Japanese onsen ryokan adapts to the new normal after being in business for over 1,300 years.
Japan is home to a large number of long-established businesses, including two of the oldest hotels in the world: Yamanashi Prefecture’s Keiunkan and Ishikawa’s Houshi Ryokan.
Houshi Ryokan held the Guinness World Record title for the world’s oldest hotel until 2011, when Keiunkan pipped it at the post, taking the title after its opening date of 705 was found to have preceded Houshi’s 718 founding by thirteen years.
▼ Houshi Ryokan is so old it’s even been depicted in paintings from the Edo Period (1603-1868).
While the two hotels have been accommodating guests–including luminaries like daimyo Takeda Shingen, shogun Tokugawa Ieyasu, and numerous emperors–for over 1,300 years, both are now sadly struggling due to the drop in visitors brought about by the coronavirus pandemic.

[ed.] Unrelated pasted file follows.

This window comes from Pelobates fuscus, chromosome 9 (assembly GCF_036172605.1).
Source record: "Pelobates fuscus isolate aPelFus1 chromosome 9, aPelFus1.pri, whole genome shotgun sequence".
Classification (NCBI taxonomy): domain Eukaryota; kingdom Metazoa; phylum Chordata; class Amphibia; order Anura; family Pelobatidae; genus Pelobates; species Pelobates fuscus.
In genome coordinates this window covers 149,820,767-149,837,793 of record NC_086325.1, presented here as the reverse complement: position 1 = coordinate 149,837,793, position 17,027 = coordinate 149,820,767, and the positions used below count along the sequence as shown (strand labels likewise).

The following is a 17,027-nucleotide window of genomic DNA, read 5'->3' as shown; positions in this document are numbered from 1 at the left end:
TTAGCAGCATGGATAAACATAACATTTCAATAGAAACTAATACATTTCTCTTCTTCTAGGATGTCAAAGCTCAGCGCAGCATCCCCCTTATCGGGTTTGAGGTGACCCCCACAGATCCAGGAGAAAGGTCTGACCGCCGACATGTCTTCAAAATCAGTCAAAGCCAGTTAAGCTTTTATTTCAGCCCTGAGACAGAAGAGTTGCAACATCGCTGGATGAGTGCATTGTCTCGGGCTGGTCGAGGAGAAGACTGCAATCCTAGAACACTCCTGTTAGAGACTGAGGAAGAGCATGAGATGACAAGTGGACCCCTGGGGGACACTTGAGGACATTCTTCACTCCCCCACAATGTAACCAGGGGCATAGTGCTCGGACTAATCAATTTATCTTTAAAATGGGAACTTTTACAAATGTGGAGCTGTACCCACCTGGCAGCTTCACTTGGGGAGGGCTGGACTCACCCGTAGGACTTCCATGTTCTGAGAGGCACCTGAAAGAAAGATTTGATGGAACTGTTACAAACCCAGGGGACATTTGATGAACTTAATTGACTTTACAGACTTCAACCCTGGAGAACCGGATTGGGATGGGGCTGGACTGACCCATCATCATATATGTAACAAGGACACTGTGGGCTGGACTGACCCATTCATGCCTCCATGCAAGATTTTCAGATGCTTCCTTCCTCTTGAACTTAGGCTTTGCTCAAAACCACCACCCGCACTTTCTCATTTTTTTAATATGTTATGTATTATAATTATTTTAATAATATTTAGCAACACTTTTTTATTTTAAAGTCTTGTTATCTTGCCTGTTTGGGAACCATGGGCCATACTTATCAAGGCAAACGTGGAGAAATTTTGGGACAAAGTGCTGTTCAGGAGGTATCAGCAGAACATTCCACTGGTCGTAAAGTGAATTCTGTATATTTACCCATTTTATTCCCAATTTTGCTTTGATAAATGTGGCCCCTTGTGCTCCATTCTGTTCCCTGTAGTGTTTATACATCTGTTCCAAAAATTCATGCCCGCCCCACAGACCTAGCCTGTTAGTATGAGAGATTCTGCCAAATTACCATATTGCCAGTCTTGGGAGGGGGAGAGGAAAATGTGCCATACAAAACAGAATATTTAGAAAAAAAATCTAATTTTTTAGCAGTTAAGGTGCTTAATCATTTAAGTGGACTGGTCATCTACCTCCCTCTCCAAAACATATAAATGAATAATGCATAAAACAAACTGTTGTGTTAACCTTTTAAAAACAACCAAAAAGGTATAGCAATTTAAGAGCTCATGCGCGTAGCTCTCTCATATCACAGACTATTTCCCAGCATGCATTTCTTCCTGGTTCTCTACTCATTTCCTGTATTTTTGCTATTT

The hotels have since discounted their prices to help entice guests, which means people who couldn’t previously afford to pay the usual 30,000 yen (US$271.14) ballpark fee for a room can now fulfil their dreams of a stay and a soak in the historic hot spring waters. Our Japanese-language reporter Seiji Nakazawa is one of those people, and he didn’t waste any time in making a booking, choosing to head out to Houshi Ryokan for a night to remember.
▼ Arriving after sunset makes the legendary ryokan appear even more atmospheric.
Stepping into the lobby, Seiji was greeted by dark wood panels, paper-screen lanterns, and a high ceiling that exudes a sense of old-school luxury.